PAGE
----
In operation, the melt temperature control circuit at 50 may respond either to direct input from a manual operator or from a sophisticated sensor system having the capability of determining an appropriate melt temperature. Assuming an actual melt temperature lower than a determined melt temperature, an operator or a related FPC or FMC control may initiate a signal to readjust the melt temperature set point 52. The device at 52 might be a manually set potentiometer or a servo control driven by an outside control as from the FMC. The new melt temperature set point is supplied directly to amplifier 59 and thus the barrel controls 26, to cause the barrel heaters 24 to go immediately to the new set point temperature. If the change between old and new melt set temperature points is quite small, the adjustment of barrel heat to the new set point may be sufficient to raise the melt temperature to the desired value. If the temperature difference is more significant, raising the barrel heat to set point may not result in sufficient heat to bring the plastic up to the desired temperature. When the melt temperature is stabilized and a difference or error signal exists between set point 52 temperature and melt temperature as taken by transducer 30, a control signal will be produced from amplifier 53 to raise the melt temperature toward the desired value. As previously mentioned whenever the error signal exists, a delta value is generated by the priority sequence circuit 54 to effect an increase in melt temperature. We have found a particular sequence of effecting the changes in the three parameters significantly more effective than other methods. According to the logic chosen for the priority sequence circuit 54, when a positive error exists between the melt temperature set point and the actual temperature, the screw speed will first be increased so as to decrease the error. The screw speed will be continually increased so long as an error exists, until the preset limit of screw speed is reached. This limit may be a process limitation imposed by a particular material or it may be an output limitation upon the injection molding machine itself such as upon the screw motor 12.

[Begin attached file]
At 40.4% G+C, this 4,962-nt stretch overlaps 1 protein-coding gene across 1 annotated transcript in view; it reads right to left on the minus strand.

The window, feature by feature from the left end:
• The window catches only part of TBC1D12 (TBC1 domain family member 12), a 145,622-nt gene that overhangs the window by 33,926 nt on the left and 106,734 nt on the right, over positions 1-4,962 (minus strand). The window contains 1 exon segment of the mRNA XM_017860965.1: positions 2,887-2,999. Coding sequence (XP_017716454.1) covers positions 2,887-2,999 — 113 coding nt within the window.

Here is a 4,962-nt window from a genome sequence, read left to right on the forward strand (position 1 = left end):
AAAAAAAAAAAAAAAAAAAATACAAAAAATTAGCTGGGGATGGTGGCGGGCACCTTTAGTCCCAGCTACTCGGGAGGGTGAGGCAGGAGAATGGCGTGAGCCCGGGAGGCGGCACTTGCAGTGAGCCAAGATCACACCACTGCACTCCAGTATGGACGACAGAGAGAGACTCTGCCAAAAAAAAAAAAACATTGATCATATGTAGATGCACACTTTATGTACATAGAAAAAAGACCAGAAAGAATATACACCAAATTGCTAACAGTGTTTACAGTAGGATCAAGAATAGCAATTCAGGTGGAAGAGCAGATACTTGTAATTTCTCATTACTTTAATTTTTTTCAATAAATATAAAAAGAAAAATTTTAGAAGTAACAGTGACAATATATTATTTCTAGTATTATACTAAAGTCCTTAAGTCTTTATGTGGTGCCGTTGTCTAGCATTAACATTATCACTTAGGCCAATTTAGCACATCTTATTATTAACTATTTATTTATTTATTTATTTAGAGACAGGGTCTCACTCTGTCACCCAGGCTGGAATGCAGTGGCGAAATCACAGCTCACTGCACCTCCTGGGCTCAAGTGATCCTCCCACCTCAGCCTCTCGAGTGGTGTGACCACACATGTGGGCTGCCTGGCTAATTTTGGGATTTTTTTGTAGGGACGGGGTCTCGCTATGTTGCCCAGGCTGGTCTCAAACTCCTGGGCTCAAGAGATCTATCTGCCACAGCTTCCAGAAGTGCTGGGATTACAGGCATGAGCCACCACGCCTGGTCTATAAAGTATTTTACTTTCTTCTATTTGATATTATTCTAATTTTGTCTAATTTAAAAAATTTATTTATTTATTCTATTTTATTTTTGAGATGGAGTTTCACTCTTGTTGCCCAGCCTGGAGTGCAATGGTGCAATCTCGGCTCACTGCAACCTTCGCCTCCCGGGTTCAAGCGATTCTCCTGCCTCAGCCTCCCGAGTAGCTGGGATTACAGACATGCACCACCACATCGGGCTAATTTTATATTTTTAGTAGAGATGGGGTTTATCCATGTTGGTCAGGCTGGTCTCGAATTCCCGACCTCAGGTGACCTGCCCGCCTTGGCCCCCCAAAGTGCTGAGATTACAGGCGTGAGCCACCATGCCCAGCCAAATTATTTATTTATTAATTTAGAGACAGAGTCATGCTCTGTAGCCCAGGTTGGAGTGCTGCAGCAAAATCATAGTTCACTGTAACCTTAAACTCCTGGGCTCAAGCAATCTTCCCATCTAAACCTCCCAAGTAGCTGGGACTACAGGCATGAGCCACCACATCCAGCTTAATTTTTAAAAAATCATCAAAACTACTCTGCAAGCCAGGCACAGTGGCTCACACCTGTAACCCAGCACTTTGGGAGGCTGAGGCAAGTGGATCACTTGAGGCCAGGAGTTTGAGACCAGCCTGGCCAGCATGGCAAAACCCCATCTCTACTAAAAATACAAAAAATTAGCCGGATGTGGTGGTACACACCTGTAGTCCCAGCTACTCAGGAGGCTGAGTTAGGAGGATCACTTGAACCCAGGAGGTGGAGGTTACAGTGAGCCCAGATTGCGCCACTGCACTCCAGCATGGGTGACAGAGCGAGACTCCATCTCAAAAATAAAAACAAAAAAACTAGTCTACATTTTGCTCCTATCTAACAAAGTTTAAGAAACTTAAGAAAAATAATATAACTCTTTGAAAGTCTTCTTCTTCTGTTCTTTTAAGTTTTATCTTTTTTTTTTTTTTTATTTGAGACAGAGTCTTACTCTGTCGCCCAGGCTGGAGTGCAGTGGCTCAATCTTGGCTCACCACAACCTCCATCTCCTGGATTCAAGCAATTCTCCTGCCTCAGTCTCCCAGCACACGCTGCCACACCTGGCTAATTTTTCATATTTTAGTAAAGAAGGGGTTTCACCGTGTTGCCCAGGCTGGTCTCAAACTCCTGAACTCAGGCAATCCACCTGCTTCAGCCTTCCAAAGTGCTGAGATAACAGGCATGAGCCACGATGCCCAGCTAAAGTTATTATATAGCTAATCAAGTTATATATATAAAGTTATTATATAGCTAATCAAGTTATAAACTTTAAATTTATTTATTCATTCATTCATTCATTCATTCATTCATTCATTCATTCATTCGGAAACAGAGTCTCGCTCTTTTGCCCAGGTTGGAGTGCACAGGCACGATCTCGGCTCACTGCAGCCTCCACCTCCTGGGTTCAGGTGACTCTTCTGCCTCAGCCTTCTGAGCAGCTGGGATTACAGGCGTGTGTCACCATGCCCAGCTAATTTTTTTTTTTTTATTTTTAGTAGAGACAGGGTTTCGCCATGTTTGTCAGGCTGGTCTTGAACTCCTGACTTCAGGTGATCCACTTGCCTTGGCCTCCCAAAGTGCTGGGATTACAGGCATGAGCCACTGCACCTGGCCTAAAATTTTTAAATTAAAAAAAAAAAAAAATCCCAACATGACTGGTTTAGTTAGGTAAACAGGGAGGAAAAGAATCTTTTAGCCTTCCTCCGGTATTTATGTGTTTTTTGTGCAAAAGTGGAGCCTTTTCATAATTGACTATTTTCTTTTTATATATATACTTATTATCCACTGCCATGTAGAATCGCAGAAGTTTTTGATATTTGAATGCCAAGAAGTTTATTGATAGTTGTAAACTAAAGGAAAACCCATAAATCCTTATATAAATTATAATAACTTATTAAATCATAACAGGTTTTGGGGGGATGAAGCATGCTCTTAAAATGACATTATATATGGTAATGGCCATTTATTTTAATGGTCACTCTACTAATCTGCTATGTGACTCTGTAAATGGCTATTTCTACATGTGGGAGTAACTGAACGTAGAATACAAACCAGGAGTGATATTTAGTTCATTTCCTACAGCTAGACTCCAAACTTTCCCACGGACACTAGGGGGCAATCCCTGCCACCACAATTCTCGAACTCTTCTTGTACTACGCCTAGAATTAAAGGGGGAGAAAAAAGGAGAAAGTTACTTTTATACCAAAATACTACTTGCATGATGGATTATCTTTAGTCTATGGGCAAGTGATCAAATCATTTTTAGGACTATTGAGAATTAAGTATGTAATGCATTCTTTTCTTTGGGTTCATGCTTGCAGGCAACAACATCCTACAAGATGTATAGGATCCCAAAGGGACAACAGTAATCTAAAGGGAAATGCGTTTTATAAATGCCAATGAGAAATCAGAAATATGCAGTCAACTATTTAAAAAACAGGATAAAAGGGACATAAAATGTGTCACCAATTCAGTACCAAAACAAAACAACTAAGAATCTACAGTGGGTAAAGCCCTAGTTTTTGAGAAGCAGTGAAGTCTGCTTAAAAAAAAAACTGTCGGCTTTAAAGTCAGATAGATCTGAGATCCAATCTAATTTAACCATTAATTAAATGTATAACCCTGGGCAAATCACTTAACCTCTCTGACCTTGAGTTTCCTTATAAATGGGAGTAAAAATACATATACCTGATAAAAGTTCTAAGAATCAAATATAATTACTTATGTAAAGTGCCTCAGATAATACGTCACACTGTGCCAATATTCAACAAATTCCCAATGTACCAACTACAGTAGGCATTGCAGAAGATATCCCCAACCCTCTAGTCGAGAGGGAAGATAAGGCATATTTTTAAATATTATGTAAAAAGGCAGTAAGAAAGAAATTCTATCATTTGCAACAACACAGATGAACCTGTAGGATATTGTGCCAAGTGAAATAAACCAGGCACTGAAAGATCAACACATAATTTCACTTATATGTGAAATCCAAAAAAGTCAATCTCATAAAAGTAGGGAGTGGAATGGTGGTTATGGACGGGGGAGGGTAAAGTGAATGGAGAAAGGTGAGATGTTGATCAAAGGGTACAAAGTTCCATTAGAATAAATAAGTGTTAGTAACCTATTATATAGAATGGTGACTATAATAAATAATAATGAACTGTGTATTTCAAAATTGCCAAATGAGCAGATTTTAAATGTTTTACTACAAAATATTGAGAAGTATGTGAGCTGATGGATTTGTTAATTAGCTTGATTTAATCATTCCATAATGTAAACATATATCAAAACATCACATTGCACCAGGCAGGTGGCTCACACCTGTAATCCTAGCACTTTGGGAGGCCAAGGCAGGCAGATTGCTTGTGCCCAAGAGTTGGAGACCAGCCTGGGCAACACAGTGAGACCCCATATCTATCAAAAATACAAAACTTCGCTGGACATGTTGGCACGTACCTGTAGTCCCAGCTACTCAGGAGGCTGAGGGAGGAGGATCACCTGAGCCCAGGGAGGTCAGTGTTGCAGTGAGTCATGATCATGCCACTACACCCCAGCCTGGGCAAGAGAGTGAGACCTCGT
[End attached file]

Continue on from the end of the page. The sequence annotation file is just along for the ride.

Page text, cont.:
If the temperature error still exists upon reaching the screw speed limit, the screw back pressure will be proportionately increased in stepwise fashion until the preset limit of the back pressure is reached. If, after maximizing the back pressure, an error in the original direction still persists, the barrel heat set points 52 will be increased beyond the adiabatic level to provide a positive input of heat energy from the barrel heaters 24.

As was previously mentioned the screw speed is incrementally raised by the delta value in a stepwise fashion. The temperature stabilization circuit 55 prevents a new delta value being added to screw speed by circuit 54 until the previous value has had an effect on melt temperature and (the melt temperature) has, in fact, stabilized at the new level. When the stabilization circuit 55 senses the stable melt temperature and the differential amplifier 53 notes a continuing difference between the melt temperature and set point 52, the priority sequence circuit 54 will be enabled to generate a delta value once again to raise the screw speed by the proportional amount. Preferably, melting cycles will be repeated with further changes in screw speed inhibited until two successive cycles yield no significant melt temperature change. If after this stabilization the desired melt temperature has not been achieved, the screw speed will be incremented further by the delta value and stabilization allowed to reoccur.